ALBANY, N.Y. (AP) — Workers facing layoffs in New York state now have a right to ask their employers instead to trim all workers’ hours and have unemployment insurance help offset the losses for everyone, under a law that Gov. Kathy Hochul signed Saturday.
The measure is meant to increase awareness of what is known as the “shared work program.” It already exists in New York, but hasn’t been very widely utilized, though there has been an uptick during the coronavirus pandemic. Newsday reported in March that nearly 2,700 employers statewide were newly enrolled in the program during the pandemic’s first year.
The new legislation says workers can petition employers to launch shared work instead of laying people off or rehiring only some of the workforce after a prior layoff. The employer has to respond to the request but doesn’t have to grant it.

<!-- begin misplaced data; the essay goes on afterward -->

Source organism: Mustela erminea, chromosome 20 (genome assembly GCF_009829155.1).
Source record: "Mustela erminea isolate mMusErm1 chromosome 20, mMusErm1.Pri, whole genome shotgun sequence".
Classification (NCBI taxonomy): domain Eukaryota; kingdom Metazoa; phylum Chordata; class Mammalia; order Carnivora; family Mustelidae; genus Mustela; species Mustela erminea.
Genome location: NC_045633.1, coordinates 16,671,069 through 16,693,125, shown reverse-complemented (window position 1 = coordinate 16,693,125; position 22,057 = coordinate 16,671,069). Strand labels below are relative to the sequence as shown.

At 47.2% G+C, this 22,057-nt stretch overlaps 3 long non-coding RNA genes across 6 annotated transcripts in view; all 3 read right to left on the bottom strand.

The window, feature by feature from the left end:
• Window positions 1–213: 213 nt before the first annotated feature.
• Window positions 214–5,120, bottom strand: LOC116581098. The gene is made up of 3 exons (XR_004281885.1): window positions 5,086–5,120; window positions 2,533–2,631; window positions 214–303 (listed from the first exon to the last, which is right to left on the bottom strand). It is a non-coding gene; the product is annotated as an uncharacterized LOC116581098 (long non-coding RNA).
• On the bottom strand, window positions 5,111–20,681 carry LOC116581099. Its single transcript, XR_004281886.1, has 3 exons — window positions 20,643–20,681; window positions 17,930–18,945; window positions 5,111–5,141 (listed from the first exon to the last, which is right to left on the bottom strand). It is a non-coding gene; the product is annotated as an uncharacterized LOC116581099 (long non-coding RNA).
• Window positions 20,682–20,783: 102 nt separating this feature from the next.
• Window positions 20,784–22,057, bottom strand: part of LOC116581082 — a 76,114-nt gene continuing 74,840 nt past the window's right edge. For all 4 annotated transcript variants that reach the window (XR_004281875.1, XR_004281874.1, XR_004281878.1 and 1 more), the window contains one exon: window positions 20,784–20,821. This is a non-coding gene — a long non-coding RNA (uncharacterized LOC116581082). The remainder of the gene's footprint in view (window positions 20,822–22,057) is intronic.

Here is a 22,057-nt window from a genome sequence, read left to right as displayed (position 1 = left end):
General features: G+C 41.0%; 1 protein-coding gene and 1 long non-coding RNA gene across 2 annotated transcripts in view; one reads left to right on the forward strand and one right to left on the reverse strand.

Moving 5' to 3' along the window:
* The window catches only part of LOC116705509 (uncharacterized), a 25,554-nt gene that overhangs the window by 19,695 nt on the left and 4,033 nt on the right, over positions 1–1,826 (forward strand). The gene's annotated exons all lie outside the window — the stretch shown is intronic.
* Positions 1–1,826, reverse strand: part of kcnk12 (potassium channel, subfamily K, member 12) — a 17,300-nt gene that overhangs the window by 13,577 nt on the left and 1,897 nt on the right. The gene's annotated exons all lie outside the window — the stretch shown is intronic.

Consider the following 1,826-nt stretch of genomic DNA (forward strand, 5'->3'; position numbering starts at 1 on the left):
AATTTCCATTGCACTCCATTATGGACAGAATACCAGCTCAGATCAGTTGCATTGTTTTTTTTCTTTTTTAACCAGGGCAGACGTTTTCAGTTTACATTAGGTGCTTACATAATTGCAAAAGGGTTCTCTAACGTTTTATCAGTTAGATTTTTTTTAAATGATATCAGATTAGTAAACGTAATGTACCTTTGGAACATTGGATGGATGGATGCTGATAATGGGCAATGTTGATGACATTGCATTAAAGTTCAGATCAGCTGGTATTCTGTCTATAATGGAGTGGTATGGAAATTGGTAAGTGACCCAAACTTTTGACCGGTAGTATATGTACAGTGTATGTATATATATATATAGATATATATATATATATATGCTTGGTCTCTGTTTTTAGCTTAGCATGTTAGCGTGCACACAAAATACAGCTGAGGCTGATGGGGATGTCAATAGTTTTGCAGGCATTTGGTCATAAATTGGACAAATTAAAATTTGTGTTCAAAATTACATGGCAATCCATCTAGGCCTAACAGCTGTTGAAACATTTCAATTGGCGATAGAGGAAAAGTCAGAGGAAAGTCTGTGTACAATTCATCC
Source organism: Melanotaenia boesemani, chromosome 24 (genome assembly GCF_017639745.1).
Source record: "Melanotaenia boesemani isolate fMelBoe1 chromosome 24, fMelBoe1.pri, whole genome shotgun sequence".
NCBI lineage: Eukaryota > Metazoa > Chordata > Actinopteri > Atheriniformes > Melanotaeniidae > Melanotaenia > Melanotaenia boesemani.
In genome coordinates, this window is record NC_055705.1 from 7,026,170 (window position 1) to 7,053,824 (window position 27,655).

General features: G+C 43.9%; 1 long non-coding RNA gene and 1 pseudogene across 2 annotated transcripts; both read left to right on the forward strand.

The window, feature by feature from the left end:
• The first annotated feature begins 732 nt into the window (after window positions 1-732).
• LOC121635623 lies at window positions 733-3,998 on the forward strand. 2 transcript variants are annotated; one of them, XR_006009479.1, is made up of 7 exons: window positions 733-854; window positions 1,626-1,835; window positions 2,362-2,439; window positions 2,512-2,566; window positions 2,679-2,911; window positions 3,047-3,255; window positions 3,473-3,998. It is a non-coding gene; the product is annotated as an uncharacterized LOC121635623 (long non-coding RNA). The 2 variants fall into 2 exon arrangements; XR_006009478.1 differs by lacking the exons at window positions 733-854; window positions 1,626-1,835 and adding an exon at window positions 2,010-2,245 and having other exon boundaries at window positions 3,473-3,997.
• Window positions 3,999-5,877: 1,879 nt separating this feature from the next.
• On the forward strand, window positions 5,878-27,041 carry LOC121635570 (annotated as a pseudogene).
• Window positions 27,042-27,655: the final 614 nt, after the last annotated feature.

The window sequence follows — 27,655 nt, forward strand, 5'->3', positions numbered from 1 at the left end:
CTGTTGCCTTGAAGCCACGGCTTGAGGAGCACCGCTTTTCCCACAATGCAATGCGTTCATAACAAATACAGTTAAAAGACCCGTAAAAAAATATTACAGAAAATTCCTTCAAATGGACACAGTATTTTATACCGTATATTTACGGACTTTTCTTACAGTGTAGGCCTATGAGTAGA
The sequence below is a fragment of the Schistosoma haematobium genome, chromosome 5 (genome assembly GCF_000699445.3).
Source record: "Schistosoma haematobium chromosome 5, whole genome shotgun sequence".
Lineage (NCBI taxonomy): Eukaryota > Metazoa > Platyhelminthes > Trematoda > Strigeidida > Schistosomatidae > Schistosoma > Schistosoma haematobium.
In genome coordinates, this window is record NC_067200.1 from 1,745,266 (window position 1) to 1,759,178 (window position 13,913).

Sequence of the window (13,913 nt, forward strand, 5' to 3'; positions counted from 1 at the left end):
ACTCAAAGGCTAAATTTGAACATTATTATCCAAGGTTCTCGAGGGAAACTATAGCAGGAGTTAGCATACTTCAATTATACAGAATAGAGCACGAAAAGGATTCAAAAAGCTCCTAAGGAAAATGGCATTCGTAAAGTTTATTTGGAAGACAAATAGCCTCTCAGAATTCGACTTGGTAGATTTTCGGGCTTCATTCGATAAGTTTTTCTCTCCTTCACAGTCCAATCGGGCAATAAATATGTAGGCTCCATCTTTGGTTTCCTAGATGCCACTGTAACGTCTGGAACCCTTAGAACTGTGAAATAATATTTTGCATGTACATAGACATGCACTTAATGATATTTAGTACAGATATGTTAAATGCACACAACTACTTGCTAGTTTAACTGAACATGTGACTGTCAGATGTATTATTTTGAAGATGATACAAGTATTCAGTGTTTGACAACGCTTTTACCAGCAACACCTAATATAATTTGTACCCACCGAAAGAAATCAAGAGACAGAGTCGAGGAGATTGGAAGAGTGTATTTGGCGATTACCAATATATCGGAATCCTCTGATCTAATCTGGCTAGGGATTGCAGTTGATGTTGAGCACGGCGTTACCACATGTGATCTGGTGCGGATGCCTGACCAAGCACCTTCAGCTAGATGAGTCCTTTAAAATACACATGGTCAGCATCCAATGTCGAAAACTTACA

“We need to make sure our recovery efforts focus on supporting workers,” Hochul, a Democrat, said in a release. The law, which takes effect immediately, also prohibits retaliating against workers who ask for the arrangement.
Proponents say shared work programs help employees keep their jobs, help businesses keep people they’ve trained, and make particular sense now. State Sen. Shelley Mayer, a Yonkers Democrat who sponsored the legislation, said in a statement that it would help New Yorkers “get back to work and build back stronger from the pandemic.”
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